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  1. #1
    Join Date
    Aug 2002
    Posts
    39

    Serving large files

    What is the best solution for serving large files, meaning a few hundred MB each. Thttpd can't really seem to handle many of these files, it starts giving me "500, unusual errors" after awhile.

  2. #2
    Join Date
    Apr 2005
    Location
    Chicago, IL
    Posts
    9
    What version of thttpd are you using? Several bugs were fixed in early versions that resolve the exact issue you seem to be describing. What is likely happening is that your system is running out of mapped memory. For versions prior to (IIRC) 2.20, you can try tweaking config.h to adjust OCCSAIONAL_TIME to something lower than 300 (default) to something like 25. If all you're serving is large files (under 2GB, of course) you can also decrease DESIRED_MAX_MAPPED_FILES to something much smaller so that you do not consume all of the available resources on the host.

    There are so many variables and solutions to take into account it's difficult to make accurate suggestions. I'd be happy to take a look or help you further; toss me a message.

  3. #3
    Can you serve the files through anonymous FTP? There is no need to bog down the webserver with large file downloads if you are able to run FTP also.

  4. #4
    Join Date
    Jan 2003
    Posts
    1,715
    Moving to FTP doesn't really change anything, since it's just a different byte shoveling process. A thin httpd process is just as efficient as a thin FTP server, if not more so. The only advantage is you may find more FTP servers using fread(), rather than mmap(), so they can use 64-bit file sizes on 32-bit systems.

    I know squid uses reads, but it needs a web server to back it, since it's a cache. You may want to ask Zeus how they handle many large files. You could also consider an Athlon64 box, since that has a 64-bit address space to dump stuff in.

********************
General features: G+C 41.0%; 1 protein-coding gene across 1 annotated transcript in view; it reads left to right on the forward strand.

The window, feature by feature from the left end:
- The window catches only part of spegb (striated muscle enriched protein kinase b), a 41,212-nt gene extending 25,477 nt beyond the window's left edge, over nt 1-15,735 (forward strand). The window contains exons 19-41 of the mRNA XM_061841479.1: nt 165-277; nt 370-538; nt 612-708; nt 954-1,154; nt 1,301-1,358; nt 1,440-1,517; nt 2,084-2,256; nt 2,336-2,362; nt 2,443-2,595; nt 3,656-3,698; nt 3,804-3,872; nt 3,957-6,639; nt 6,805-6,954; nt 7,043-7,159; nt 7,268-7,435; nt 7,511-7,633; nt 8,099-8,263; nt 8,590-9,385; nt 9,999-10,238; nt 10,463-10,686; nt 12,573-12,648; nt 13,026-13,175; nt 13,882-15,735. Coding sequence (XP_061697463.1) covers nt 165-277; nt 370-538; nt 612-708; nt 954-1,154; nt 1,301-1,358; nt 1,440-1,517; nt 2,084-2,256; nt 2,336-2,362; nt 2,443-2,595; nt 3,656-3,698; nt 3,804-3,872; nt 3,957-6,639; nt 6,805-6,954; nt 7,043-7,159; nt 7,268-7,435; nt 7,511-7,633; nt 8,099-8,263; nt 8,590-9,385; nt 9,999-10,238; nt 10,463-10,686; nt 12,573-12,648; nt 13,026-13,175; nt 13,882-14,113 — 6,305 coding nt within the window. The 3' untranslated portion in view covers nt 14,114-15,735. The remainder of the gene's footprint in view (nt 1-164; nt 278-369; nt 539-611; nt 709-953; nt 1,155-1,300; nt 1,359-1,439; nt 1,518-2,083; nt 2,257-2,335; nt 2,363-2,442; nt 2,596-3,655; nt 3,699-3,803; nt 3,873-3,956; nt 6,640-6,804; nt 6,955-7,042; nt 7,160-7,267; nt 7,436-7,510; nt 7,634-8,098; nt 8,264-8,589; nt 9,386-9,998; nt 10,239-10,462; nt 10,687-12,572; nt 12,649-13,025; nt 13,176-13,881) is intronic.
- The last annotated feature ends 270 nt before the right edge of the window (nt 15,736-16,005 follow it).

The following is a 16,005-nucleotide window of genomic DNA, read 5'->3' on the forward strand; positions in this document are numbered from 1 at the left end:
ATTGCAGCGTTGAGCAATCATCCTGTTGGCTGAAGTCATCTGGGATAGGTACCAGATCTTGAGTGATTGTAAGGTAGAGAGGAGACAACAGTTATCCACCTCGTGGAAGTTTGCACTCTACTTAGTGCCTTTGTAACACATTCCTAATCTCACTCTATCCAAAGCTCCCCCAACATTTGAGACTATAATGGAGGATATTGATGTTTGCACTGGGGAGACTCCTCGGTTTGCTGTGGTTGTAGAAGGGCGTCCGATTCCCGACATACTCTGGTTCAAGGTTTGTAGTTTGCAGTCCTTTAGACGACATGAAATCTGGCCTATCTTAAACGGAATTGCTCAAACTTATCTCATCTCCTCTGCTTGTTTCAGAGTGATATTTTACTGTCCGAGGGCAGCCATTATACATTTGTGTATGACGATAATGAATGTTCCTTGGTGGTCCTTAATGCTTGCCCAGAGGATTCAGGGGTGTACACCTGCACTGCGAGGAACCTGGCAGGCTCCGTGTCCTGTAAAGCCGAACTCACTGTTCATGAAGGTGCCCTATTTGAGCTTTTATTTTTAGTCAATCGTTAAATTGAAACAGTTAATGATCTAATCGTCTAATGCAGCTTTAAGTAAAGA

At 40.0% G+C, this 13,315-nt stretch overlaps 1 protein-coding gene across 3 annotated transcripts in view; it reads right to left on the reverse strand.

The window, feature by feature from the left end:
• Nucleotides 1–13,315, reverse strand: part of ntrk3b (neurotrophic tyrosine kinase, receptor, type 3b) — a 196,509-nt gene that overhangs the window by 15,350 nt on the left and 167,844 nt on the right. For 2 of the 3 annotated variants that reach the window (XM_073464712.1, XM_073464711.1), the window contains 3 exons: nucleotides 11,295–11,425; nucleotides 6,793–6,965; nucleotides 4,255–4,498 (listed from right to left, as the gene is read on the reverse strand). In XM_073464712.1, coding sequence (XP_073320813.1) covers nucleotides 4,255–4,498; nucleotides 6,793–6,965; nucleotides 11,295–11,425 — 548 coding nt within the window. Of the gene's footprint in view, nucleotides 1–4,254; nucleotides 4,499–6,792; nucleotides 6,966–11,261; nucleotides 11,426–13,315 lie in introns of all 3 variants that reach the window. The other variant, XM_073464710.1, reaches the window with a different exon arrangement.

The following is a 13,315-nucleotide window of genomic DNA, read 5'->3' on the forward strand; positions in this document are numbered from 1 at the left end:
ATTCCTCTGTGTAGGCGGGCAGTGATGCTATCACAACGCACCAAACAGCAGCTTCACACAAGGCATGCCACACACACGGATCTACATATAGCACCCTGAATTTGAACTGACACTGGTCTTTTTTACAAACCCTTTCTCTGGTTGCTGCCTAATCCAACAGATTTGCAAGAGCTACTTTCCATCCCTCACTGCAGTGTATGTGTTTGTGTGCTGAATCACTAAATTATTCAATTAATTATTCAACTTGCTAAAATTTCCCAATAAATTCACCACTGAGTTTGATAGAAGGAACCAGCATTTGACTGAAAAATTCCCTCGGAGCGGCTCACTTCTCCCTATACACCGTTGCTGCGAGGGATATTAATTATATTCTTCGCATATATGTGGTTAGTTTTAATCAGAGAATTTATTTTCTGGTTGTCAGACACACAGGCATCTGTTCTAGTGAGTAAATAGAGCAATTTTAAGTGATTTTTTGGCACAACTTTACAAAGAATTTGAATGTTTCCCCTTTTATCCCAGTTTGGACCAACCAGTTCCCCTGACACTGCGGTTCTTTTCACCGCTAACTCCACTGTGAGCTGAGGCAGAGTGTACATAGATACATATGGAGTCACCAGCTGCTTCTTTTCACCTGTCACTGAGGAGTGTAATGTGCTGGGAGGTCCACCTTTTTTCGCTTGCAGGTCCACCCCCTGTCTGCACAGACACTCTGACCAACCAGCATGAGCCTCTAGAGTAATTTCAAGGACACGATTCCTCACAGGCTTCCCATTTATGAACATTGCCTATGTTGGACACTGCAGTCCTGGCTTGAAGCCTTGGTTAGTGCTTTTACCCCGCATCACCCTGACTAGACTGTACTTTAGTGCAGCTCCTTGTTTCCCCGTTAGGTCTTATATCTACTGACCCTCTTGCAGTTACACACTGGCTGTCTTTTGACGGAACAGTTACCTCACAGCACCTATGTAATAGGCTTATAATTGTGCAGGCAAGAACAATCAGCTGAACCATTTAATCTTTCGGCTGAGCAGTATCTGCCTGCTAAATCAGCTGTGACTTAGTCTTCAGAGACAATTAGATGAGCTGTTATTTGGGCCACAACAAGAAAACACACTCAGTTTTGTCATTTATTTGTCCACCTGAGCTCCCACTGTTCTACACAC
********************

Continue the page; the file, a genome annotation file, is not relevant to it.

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  5. #5
    Join Date
    Oct 2002
    Posts
    702
    What operating system do you use? There are several thttpd patches to work around your problem.
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  6. #6
    Join Date
    Nov 2002
    Location
    Finland
    Posts
    96

    Re: Serving large files

    Originally posted by Force
    What is the best solution for serving large files, meaning a few hundred MB each. Thttpd can't really seem to handle many of these files, it starts giving me "500, unusual errors" after awhile.
    http://lighttpd.net/

    lighttpd a secure, fast, compliant and very flexible web-server which has been optimized for high-performance environments. It has a very low memory footprint compared to other webservers and takes care of cpu-load. Its advanced feature-set (FastCGI, CGI, Auth, Output-Compression, URL-Rewriting and many more) make lighttpd the perfect webserver-software for every server that is suffering load problems.

    I've been testing lighttpd for few weeks now and it rocks

    It might be just what ur looking for...



    - Tero